Minerva urologica e nefrologica = The Italian journal of urology and nephrology 01/2009; 60(4):247-53. · 0.63 Impact Factor
  • European Urology Supplements - EUR UROL SUPPL. 01/2009; 8(4):150-150.
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    ABSTRACT: To assess whether tumour architecture can help to refine the prognosis of patients treated with nephroureterectomy (NU) for urothelial carcinoma (UC) of the upper urinary tract (UT), as the prognostic value of tumour architecture (papillary vs sessile) in UTUC remains elusive. The study included 1363 patients with UTUC and treated with radical NU at 12 centres worldwide. All slides were re-reviewed according to strict criteria by genitourinary pathologists who were unaware of the findings of the original pathology slides and clinical outcomes. Gross tumour architecture was categorized as sessile vs papillary. Papillary growth was identified in 983 patients (72.2%) and sessile growth in 380 (27.8%). The sessile growth pattern was associated with higher tumour grade, more advanced stage, lymphovascular invasion, and metastasis to lymph nodes (all P < 0.001). In multivariable Cox regression analyses that adjusted for the effects of pathological stage, grade and lymph node status, tumour architecture (sessile or papillary) was an independent predictor of cancer recurrence (hazard ratio 1.5, P = 0.002) and cancer-specific mortality (1.6, P = 0.001). Adding tumour architecture increased the predictive accuracy of a model that comprised pathological stage, grade and lymph node status for predicting cancer recurrence and cancer-specific death by a minimal but statistically significant margin (gain in predictive accuracy 1% and 0.5%, both P < 0.001). The tumour architecture of UTUC is associated with established features of biologically aggressive disease, and more importantly, with prognosis after radical NU. Including tumour architecture in predictive models for disease progression should be considered, aiming to identify patients who might benefit from early systemic therapeutic intervention.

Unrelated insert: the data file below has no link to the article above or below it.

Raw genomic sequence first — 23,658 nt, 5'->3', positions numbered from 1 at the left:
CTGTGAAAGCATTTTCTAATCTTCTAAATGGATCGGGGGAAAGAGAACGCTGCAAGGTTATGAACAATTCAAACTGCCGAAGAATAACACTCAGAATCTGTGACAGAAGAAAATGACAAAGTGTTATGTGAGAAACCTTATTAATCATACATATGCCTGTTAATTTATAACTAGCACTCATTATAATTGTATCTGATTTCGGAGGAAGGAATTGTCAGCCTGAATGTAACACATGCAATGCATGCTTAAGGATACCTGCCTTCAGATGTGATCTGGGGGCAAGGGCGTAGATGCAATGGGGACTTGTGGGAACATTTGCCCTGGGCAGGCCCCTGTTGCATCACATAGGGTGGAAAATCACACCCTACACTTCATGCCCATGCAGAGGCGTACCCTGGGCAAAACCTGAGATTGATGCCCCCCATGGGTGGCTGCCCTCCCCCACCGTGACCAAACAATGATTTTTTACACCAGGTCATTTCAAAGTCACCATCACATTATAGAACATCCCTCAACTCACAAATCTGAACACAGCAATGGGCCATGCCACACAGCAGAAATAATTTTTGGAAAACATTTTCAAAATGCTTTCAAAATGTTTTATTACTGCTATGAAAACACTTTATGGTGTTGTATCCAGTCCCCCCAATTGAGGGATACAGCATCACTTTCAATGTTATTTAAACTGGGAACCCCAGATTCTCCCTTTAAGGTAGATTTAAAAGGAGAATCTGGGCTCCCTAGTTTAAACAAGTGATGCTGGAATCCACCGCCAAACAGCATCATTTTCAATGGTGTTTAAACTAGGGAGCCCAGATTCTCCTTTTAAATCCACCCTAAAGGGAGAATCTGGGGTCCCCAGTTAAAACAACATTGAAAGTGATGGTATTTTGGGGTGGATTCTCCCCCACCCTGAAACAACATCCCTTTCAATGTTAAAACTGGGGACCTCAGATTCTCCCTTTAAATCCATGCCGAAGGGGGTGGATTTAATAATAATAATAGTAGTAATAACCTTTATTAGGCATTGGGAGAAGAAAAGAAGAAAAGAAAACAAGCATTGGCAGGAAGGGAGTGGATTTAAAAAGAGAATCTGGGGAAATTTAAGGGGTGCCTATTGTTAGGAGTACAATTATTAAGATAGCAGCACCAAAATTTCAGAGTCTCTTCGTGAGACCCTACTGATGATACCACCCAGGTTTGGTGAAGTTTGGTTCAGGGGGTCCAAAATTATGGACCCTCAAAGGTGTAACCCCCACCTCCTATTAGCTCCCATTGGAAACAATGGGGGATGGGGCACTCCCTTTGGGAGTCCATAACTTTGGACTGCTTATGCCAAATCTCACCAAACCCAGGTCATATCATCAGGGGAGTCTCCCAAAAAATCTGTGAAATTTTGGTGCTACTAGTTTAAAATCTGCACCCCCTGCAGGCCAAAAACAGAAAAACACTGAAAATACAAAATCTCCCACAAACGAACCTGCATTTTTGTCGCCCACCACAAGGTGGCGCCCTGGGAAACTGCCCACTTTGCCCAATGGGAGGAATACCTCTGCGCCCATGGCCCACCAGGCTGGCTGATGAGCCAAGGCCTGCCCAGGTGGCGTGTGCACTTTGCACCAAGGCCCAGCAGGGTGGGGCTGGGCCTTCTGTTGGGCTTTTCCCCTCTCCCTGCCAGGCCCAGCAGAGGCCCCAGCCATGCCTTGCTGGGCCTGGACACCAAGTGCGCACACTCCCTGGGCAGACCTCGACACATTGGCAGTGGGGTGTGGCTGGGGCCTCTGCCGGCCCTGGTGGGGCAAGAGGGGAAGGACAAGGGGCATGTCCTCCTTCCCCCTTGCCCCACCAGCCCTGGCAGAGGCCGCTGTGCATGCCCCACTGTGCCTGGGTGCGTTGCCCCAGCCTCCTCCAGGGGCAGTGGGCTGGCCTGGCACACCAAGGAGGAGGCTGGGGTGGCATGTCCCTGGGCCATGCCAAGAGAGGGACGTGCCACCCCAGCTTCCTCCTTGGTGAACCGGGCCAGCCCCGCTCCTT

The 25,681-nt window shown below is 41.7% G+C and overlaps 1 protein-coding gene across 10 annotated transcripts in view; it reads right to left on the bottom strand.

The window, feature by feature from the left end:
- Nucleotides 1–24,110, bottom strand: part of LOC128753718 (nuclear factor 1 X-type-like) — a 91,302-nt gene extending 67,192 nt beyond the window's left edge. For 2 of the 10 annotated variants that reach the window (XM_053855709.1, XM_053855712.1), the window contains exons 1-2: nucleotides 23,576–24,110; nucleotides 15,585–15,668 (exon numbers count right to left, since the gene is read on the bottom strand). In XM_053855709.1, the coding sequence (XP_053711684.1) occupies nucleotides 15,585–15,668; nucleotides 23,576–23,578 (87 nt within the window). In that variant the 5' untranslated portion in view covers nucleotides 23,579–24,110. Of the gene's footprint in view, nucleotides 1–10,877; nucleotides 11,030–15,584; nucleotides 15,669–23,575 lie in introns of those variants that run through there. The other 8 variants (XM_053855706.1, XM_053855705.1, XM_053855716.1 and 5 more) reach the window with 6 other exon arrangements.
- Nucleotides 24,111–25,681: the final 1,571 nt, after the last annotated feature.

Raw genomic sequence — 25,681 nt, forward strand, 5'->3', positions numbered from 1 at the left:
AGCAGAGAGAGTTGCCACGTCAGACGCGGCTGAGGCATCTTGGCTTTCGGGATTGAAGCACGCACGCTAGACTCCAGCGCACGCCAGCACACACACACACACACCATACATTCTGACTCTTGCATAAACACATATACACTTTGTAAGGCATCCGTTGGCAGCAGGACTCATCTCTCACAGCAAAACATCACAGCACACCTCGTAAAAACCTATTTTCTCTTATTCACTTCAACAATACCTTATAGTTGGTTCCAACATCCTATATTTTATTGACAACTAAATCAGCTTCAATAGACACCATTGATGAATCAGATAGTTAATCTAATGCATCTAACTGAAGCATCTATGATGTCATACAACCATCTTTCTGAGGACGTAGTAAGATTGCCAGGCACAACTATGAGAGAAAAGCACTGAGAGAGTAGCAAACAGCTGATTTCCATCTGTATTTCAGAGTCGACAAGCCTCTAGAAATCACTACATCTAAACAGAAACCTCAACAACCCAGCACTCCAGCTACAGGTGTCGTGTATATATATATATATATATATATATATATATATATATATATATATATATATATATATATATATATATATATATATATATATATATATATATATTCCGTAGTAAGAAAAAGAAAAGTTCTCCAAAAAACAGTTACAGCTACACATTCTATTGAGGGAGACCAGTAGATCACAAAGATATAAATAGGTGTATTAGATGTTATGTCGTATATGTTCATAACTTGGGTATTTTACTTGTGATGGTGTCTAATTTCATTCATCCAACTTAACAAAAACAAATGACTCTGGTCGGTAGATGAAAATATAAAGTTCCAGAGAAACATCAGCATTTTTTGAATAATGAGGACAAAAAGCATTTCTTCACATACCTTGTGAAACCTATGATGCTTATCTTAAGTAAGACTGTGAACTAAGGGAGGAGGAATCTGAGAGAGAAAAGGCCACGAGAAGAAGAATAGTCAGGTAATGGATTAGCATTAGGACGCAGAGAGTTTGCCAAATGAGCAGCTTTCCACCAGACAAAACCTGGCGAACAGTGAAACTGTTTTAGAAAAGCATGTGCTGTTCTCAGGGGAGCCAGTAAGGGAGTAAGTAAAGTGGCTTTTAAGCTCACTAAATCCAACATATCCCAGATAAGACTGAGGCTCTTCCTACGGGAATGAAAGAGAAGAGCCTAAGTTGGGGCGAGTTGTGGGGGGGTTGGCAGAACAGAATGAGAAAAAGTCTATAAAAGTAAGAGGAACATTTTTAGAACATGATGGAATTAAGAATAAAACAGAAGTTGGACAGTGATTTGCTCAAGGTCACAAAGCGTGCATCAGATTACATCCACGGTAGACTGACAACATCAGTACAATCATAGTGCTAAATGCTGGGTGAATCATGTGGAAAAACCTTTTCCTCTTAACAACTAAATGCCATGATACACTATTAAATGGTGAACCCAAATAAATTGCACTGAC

BJU International 11/2008; 103(3):307-11. · 3.05 Impact Factor